If not for the sign in front, many would mistake the fire station on Falls Road for a house.
This “house,” however, was designed for only one gender, and that is one of the main reasons that Cabin John Park Volunteer Fire Company wants to expand the building, currently the smallest station in the county.
Their plan to expand will be brought to the Park and Planning Commission on Oct. 16. The Cabin John fire department expects the renovation to cost approximately $1.3 million. The volunteer company raises money and will not be spending any tax dollars on the project.
When the station was designed, female firefighters were a rarity, and the building was not designed to accommodate both sexes.
“It’s workable, but it’s not the way it’s supposed to be,” said Company spokesman Eugene Roesser.
The company wants to add a second story to the building, which will allow for a locker room and other facilities for the station’s woman firefighters. “There will be separate facilities for men and women,” Roesser said.
Also planned is a two-bay addition to the garages. “This is to accommodate the new tanker we’ve gotten,” Roesser said.
Some storage sheds will be removed and the equipment stored in them, such as the boats used for swift-water rescue will be shifted into the second of the new bays.
Park and Planning staff is generally pleased with the proposed design of the renovation. “The building will still look like a house,” said Callum Murray, Potomac Team Leader for Park and Planning. “By setting it back … they’ve actually reduced the visual impact dramatically.”
Some residents, however, have concerns about the renovations. “We’re not necessarily opposed to them. Everybody understands that the firehouse needs updated facilities,” said George Barnes, president of the West Montgomery County Citizen’s Association. “We have some reservations.”
C.O. North, past president and current treasurer and board member of West Montgomery lives next door to the firehouse.
Barnes said that is not a factor in their concerns. “That is not where our involvement comes from,” he said. “We have a lot of members in that area.”
One of the main objections stems from the station’s initial construction. “The original agreement was that if the firehouse ever needed to be expanded, it would be relocated,” Barnes said.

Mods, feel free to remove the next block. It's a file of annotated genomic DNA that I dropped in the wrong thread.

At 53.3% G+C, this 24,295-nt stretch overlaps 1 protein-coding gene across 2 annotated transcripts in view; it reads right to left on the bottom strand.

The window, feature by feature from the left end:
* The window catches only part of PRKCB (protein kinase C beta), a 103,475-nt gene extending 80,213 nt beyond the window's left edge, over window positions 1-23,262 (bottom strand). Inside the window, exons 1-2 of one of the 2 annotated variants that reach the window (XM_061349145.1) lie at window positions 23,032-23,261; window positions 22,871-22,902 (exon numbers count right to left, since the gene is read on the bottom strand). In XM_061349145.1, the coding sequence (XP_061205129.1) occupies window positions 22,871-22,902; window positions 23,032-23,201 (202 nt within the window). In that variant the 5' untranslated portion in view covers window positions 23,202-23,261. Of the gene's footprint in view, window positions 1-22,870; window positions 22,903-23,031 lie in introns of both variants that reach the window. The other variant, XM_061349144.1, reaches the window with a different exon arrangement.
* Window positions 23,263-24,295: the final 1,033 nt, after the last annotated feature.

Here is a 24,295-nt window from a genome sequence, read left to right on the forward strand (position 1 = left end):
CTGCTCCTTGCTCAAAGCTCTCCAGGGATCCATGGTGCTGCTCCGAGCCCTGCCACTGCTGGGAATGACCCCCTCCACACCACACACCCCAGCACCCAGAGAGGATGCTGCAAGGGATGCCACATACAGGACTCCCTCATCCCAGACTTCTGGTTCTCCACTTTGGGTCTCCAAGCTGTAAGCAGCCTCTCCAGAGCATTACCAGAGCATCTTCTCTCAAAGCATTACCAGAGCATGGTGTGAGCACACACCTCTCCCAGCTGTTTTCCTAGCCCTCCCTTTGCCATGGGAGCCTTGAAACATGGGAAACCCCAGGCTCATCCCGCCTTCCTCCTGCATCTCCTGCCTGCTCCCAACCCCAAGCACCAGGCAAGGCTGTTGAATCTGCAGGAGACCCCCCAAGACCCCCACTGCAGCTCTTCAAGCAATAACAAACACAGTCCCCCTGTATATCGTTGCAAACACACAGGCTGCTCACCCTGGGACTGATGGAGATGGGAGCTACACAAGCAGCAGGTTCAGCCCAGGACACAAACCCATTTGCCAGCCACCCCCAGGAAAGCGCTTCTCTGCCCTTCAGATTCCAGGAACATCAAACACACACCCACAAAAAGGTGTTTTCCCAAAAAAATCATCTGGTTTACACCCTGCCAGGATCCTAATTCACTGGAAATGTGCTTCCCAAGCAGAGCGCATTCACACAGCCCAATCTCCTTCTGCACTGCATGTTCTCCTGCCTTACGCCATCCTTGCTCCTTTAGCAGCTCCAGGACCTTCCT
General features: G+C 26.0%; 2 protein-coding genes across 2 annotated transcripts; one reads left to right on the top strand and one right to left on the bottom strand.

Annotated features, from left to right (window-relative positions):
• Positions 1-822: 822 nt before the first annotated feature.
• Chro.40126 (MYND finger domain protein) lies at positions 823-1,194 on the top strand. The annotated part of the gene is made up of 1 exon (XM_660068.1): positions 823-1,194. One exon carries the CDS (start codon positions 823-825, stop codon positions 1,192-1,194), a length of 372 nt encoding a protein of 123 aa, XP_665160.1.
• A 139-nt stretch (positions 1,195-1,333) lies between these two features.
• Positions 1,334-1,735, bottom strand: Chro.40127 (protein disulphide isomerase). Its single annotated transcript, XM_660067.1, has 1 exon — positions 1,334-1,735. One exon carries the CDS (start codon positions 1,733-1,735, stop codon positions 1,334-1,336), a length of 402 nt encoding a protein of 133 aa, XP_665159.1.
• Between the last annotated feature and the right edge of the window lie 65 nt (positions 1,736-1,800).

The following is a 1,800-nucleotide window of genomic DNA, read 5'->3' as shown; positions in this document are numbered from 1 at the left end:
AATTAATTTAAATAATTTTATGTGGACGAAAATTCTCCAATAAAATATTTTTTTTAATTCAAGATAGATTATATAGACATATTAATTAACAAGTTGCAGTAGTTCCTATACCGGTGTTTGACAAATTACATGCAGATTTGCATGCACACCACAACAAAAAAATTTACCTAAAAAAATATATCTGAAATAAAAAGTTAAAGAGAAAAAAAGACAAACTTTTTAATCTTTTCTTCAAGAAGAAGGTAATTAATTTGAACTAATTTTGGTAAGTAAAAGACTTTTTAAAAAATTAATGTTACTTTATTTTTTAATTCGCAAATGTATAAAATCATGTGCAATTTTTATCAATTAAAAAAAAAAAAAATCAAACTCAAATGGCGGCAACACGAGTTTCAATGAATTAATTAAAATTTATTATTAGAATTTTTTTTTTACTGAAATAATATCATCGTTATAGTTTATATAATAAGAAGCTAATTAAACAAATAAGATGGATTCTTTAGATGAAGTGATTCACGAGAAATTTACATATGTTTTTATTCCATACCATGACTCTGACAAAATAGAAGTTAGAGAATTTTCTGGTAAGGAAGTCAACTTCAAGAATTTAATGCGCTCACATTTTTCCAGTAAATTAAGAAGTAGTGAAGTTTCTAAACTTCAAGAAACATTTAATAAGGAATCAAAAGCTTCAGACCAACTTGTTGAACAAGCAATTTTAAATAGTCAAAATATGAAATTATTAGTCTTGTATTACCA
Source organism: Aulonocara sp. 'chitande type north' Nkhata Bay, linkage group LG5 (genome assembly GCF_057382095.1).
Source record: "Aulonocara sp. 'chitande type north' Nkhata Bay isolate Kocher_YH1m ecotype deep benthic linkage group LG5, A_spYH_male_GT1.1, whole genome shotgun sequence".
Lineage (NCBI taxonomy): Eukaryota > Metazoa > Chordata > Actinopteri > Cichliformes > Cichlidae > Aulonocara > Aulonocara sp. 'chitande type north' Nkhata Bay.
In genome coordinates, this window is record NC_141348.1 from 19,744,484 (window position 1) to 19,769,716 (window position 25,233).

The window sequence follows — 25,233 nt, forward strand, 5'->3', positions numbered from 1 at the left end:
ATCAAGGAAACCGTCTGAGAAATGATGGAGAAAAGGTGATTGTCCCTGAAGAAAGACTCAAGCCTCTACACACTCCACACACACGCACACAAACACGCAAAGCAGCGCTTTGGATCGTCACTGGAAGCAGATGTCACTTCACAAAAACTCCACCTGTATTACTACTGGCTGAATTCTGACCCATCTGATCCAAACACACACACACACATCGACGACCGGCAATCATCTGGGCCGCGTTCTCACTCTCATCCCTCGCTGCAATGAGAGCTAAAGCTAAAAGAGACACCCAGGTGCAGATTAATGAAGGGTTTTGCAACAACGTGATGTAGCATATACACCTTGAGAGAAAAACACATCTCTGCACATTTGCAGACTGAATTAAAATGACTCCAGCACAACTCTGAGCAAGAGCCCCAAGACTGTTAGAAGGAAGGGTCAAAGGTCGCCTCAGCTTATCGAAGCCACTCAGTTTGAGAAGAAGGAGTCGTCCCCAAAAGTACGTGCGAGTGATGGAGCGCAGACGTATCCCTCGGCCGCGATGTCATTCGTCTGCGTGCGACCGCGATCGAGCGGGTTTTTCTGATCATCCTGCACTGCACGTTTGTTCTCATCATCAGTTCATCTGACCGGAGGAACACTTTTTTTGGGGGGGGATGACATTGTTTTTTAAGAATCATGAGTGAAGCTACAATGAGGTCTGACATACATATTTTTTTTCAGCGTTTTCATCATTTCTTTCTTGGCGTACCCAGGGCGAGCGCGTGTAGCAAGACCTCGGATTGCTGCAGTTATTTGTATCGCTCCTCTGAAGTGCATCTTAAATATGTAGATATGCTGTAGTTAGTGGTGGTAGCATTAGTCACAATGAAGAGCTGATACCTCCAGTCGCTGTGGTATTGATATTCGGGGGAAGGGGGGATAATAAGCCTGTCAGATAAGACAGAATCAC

Barnes said that the station should explore housing the tanker in a different station.
“Would it be better upcounty?” he said.
The Cabin John volunteers own the truck and therefore wants to house it at one of their stations — the Falls Road station, or the station on River Road near the Beltway.
The truck holds 3,500 gallons of water and will allow firefighters to work more effectively in areas of the county where there are no hydrants, including much of Potomac Falls near the Falls Road station.
“When you think of it strategically, when you get past the crossroads, that’s when you start getting into problems with water,” Roesser said. For that reason, the truck is being housed at the Falls Road station and not the River Road Station, Roesser said.
The truck might still be able to work effectively from a different location, according to West Montgomery. “I’m not sure that there’s not other options,” Barnes said.
Sirens and noise are part of the concerns of nearby residents. The department tests the sirens on its trucks each morning at about 7 a.m. Barnes said this is not much of a problem during the week when many residents are already up for work or school, but it can be a problem on weekends. “Maybe the fire department could be a little more amenable to the neighbors,” Barnes said.
The sirens are checked at the beginning of each shift, said Roesser. If a siren were to fail when a truck was out, the head of the crew would be held responsible. “There is a great deal of responsibility on the officer,” Roesser said.
Roesser thinks that the siren test should only go on for a few seconds. “If it’s any longer, we can work with that,” he said.
Fire trucks also turn on the sirens before they are on the road. Roesser says that this practice is due to a federal regulation. “The truck has to start the regulations before it goes out on an emergency call,” he said. “We’re not trying to do anything we don’t have to do.”
Murray said that he has incorporated many of the residents concerns into the conditions of approval for the expansion, but that the siren problems are operational issues which fall outside of the jurisdiction of Park and Planning.